Sunday, February 8, 2009

Big Families

In today's paper, this article caught my eye, And a Baby Makes How Many?

As the fifth of seven kids, I am always extraordinarily sensitive about the big family debate. Yes, I find the story of the octuplets born to a woman with six kids under eight extremely problematic. Personally, I am thrilled and overwhelmed with three kids under seven so I just cannot imagine, can NOT imagine, having more children. However, I loved growing up in a big family and I have a tremendous respect for my mom especially, but my dad as well, who did an amazing job raising us.

Both my mom and my mom-in-law, who has four children, remember(ed) a time when people had no problem stopping them on the street to chastise them about having so many kids. The idea of this vexes me beyond belief. A stranger would not criticize another's lunch choice publicly. It's amazing that someone would feel the right to comment on a far more personal and important decision. And we are not talking here about the extremes, the ethics of a fertility doctor who should not be implanting so many embryos, nor are we talking about this murky stereotype that some people have that a woman, presumably poor and uneducated, is having more kids just to collect more public assistance (which is incredibly presumptuous to assume).

My mom's standard response was, "You worry about the quantity. I'll worry about the quality." And my mother-in-law, who is amazingly kind and sweet, had a stranger come up to her, nodding in disgust at the four kids. "Didn't your mother ever teach you anything" the stranger spit out, of course, referring to birth control. "Yes," my mother-in-law responded, "She taught me to mind my own business."

Did I ever tell you that I have a great mother-in-law?

5 comments:

wheelsonthebus said...

i don't think the article dealt with the environmental aspects at all well. while i love having 3, i still feel it is irresponsible... the lightbulb argument is stupid. adding more people to the lightbulb co-op doesn't lessen the impact of the lightbulb.

Jennifer said...

Actually, people do feel free to comment on other people's food choices, especially if they have an opinion about the other person's weight or health status. The thing I always say about America is that everyone has an opinion and everyone feels that they have the right to share it. Whether you want to hear it or not!

I think people react to large families because they think it's related to the parent's religious affiliation and they have an opinion or "feeling" about that.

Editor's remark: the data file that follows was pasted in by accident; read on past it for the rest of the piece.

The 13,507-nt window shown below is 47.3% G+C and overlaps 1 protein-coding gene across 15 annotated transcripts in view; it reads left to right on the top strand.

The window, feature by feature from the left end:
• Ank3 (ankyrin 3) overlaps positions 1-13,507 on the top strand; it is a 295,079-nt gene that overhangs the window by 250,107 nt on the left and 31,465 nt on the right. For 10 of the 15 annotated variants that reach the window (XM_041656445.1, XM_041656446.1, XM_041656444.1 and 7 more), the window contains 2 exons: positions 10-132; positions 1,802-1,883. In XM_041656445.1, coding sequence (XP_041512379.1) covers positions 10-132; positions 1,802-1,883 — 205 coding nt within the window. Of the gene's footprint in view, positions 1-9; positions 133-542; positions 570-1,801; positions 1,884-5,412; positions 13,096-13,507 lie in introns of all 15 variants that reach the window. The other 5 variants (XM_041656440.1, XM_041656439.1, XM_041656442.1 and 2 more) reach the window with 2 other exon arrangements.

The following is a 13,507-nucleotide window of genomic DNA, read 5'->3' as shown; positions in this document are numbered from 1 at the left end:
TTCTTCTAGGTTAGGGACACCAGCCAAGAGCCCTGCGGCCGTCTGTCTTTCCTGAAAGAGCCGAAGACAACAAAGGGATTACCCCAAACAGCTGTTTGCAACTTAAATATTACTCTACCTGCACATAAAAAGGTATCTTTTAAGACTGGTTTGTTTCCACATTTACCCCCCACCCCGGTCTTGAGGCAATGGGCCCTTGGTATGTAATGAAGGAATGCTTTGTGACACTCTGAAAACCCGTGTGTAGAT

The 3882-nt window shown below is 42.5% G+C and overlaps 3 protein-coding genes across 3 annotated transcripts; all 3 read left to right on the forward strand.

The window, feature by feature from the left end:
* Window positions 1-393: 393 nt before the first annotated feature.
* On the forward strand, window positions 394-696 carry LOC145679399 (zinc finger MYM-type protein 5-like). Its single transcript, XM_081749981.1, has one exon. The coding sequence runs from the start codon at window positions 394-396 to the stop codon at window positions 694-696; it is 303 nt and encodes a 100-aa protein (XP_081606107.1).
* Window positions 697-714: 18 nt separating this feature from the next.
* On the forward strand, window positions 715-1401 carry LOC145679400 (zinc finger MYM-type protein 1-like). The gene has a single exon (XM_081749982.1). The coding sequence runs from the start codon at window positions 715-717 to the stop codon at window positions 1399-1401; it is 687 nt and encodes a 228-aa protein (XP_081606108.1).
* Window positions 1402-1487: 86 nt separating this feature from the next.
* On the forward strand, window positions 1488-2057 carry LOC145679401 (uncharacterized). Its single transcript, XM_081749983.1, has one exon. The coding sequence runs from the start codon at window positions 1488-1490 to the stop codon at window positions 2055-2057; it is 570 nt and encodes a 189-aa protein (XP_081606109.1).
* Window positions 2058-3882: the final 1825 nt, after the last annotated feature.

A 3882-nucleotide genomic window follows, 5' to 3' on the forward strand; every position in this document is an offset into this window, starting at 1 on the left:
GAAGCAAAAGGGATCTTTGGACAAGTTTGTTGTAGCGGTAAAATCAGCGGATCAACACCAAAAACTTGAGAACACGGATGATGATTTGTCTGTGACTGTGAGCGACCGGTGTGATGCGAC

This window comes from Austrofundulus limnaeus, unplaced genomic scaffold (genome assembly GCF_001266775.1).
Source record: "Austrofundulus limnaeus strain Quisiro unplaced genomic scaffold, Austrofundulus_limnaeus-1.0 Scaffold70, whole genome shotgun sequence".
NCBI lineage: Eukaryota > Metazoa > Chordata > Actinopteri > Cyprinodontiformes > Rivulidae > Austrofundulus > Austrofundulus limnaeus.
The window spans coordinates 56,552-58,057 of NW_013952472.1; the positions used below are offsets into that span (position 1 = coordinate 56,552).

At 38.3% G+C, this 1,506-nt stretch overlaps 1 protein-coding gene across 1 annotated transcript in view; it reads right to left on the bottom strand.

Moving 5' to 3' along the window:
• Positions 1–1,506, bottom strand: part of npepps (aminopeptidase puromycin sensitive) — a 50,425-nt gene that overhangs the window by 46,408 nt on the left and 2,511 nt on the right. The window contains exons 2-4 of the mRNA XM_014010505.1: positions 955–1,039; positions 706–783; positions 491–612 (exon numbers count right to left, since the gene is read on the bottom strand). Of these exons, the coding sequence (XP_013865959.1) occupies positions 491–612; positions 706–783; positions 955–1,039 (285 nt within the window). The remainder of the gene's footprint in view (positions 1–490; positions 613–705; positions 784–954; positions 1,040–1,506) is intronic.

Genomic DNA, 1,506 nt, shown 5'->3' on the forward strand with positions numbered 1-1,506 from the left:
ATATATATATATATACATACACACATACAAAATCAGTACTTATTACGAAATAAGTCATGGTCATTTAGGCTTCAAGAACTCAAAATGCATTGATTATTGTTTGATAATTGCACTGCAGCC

I love that you've had two blog posts in a row and it's great to hear your voice!

Andrea said...

Ha! Good response. Yesterday I was at our co-op doing the monthly breakdown and one guy (I would characterize him as "cranky old hippie" was amazed at how well E and Z played together "for siblings." I replied that they had a lot of practice--since about two days after conception. He said, "Oh? They're twins? Well, I guess it's better than eight at once." Later, when I had to go meet M's bus after school, he said "You have another one? Oh, then you are just like the woman with eight." WTF?

Jennifer said...

Ok, so now I'm going to comment on a comment and that will be an interesting conversation.

Andrea, my mom used to get comments all the time about how the four of us would play so well together despite being siblings. I know lots of people don't get along with their adult siblings, but I think they forget that when you're a kid, no matter how annoying your sibling is, it's all that you know. I hope your three play well together when they're adults too!

Terra said...

I cannot imagine telling a mother or family that you disapprove of their large family. That is just totally uncalled for. I'd be much too busy chastising folks for other things like cutting in line or trying to enter the metro train before we can get out. LOL. Anyway, in all seriousness I do personally feel that it is not ethically responsible to have larger families in the developed world bc of the sheer amount that we consume and what we waste over the course of a lifetime. In my line of work we are constantly trying to help people in the developing world to have smaller families, when they could come here and call us hypcrites. Obviously, there are other reasons for poorer families to have less children... But, on the other hand as the article mentions, large families might tend to economize more, share more, and re-use more. ("It's not the kids that are expenisve, it's the lifestyle") Malcolm my boyfriend thinks my opinion is totally ridiculous (he is Catholic, family of 5). hehehee I love your blog, Sara, wish I could write more.